An excerpt from a piece recently featured in AmCham’s (American Chamber of Commerce in Belgium) newsletter. For the full article click here.
1. Start with the basics
Any architect will tell you that without a solid foundation, the most innovative building will quickly crumble. The same is true of your organization.
Make sure that your employees have all they need to do their jobs well. If you are an online retailer, make sure your website is optimized and your employees have reliable computers and internet access. The surest way to disengage your employees is to rob them of the opportunity to do great work.
How do you know if your employees have what they need? It’s simple: ask them. Hold an informal competition for the best ideas to improve productivity and allow voting for the winner. Or hold lunchtime ‘name-one-thing-under-€500-to-improve-your-productivity’ brainstorming sessions. Make it fun – and, most importantly, act quickly on the results.
Ask your teams what they need and you will unlock greater employee engagement.
2. Build brand ambassadors
Your company’s most powerful brand ambassadors are your employees. And yet most companies falsely assume that their employees do this automatically. You can increase employee engagement by helping your employees articulate their own personal stories about your brand.
Here’s an example. Recently, a $40 million globally renowned investment company approached us with a big problem: their employees could not clearly describe their company’s brand. Through an employee-focused design process including more than 20 immersive interviews, storytelling workshops with over 120 members of staff and a prize challenge, we surfaced the points of greatness within the company. Not only did the staff come up with a single brand message and common vision to unite the company, each person developed his/her own personalized articulation of the brand story that is now being told to the external world.
This process developed an engaged employee network now empowered to become brand ambassadors in their communities and beyond.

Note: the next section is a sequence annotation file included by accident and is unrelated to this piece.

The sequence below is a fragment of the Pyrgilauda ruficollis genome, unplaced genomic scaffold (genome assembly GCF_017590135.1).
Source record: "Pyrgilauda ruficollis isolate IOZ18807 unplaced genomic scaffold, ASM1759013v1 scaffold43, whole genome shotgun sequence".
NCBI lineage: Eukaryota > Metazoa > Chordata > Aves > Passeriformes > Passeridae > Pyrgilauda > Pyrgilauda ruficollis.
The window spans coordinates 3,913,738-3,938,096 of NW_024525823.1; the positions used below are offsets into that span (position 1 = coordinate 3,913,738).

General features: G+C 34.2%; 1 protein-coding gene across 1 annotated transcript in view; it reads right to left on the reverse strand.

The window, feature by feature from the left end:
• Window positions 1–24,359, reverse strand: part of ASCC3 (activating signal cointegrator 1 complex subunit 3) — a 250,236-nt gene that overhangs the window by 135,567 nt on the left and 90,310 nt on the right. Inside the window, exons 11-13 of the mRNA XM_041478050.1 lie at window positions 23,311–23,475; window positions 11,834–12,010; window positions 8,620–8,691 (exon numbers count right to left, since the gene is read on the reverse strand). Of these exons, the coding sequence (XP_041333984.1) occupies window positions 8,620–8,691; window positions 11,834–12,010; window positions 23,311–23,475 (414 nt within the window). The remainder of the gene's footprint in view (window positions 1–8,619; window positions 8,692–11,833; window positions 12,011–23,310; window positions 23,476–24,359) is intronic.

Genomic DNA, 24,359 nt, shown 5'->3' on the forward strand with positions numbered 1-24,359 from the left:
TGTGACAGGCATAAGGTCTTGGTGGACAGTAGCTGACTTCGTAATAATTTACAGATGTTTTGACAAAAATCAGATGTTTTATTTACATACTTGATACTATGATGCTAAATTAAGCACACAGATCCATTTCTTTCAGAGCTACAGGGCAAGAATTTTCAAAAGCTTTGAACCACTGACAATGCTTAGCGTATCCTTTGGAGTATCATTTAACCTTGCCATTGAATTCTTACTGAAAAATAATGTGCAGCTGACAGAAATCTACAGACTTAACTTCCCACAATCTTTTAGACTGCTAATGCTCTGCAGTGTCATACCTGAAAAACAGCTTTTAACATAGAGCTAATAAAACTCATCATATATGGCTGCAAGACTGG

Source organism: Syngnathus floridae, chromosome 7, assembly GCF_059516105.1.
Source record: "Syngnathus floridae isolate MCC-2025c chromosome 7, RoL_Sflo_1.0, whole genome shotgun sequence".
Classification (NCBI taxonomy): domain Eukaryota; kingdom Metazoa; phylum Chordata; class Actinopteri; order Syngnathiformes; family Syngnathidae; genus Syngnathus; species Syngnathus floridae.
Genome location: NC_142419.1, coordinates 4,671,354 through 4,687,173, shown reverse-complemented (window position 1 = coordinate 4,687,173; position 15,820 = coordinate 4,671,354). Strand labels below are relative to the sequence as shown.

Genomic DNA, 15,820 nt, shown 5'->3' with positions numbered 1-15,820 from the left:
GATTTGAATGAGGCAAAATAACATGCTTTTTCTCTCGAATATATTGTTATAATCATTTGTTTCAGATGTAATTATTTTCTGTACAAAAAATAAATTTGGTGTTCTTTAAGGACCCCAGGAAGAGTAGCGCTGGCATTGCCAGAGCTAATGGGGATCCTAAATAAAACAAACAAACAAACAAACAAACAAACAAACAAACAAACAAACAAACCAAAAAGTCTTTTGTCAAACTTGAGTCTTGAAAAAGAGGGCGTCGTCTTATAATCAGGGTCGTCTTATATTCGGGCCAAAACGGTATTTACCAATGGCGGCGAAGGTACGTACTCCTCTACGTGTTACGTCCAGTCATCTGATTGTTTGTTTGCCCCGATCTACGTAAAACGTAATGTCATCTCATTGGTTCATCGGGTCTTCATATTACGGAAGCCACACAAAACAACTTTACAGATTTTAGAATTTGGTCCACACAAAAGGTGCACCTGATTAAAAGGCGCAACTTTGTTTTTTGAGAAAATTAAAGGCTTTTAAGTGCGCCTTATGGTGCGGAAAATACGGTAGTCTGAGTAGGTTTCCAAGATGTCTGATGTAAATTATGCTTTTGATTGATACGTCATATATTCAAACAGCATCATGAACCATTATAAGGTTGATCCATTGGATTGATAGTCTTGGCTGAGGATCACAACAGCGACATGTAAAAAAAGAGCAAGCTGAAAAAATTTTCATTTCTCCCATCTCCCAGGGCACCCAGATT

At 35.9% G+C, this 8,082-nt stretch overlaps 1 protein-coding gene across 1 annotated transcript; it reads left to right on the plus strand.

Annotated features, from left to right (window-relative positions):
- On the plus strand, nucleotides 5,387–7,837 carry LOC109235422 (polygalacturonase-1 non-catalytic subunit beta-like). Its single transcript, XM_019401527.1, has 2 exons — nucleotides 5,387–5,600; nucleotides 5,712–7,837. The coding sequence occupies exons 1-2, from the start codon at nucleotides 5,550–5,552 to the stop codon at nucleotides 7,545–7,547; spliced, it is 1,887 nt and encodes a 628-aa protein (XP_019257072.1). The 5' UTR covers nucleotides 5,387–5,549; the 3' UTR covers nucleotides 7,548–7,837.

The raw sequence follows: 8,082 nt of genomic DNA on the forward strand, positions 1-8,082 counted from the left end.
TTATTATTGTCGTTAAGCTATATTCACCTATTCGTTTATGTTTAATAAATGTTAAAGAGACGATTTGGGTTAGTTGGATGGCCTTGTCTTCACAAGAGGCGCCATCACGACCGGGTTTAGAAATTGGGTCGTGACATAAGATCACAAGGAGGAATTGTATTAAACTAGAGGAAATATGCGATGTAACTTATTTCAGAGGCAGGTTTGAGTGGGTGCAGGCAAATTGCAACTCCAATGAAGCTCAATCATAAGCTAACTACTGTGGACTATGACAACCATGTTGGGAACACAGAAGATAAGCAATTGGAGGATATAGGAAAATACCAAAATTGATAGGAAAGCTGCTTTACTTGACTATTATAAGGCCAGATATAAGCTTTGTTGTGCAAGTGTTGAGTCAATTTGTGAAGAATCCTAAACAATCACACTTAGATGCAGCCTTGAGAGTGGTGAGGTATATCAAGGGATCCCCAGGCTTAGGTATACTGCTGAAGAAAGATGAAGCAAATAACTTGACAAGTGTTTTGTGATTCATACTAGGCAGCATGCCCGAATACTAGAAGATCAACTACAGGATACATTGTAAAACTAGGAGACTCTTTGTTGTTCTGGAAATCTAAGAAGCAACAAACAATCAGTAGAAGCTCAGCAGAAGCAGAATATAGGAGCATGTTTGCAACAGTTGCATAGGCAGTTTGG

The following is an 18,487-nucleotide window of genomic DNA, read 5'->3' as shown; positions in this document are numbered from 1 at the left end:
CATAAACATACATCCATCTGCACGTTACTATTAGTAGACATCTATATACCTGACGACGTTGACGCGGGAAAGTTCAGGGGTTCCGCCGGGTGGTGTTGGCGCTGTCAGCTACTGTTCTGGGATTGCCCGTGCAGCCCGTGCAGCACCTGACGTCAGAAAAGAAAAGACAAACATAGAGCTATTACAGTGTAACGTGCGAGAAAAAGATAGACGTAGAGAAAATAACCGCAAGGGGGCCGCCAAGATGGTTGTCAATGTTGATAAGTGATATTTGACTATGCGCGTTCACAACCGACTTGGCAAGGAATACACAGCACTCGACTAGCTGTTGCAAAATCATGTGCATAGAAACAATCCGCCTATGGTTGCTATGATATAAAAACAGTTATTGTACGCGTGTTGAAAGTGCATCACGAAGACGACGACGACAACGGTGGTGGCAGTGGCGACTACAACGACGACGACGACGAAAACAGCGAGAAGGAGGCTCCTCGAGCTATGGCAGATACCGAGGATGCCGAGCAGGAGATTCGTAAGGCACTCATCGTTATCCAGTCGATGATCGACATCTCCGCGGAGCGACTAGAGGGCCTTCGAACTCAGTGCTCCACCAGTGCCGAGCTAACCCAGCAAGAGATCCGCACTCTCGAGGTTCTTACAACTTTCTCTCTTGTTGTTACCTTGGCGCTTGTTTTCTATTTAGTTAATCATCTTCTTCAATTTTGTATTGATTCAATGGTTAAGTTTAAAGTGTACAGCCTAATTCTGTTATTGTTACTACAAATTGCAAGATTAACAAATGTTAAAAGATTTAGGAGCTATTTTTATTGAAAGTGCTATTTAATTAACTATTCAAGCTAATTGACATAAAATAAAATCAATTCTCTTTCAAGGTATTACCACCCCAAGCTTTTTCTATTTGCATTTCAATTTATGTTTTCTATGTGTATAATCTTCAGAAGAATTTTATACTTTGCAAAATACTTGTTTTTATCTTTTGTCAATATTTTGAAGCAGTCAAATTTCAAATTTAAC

3. Co-design, co-design, co-design
If your organization is like many we work with, you haven’t fully tapped into the wisdom of your staff. Our advice: co-design with them as often as possible. In other words, the next time you face a new business challenge, solve it with input from your employees.
We see this happen most successfully with the use of prototypes. For example, we recently designed a brand loyalty program for a major restaurant chain. We asked the in-store staff (i.e. waiters, cooks, hostesses) to respond to a set of prototypes that expert designers had developed. Why? Because the in-store staff knows the customers more intimately than corporate headquarters.
This process had a dual purpose: in addition to improving the loyalty plan, we identified plan champions in the restaurants, seeding momentum for the eventual roll-out. By co-designing with staff, you tap into their wisdom and cultivate a sense of ownership for the success of the organization.
Employee engagement is the key to successful companies in the 21st century. Listen carefully to your employees and you’ll discover what they need to do great work, how they can ignite new communities for your brand and how they can help to solve some of the toughest business challenges you face.
…To read the full text of the article click here.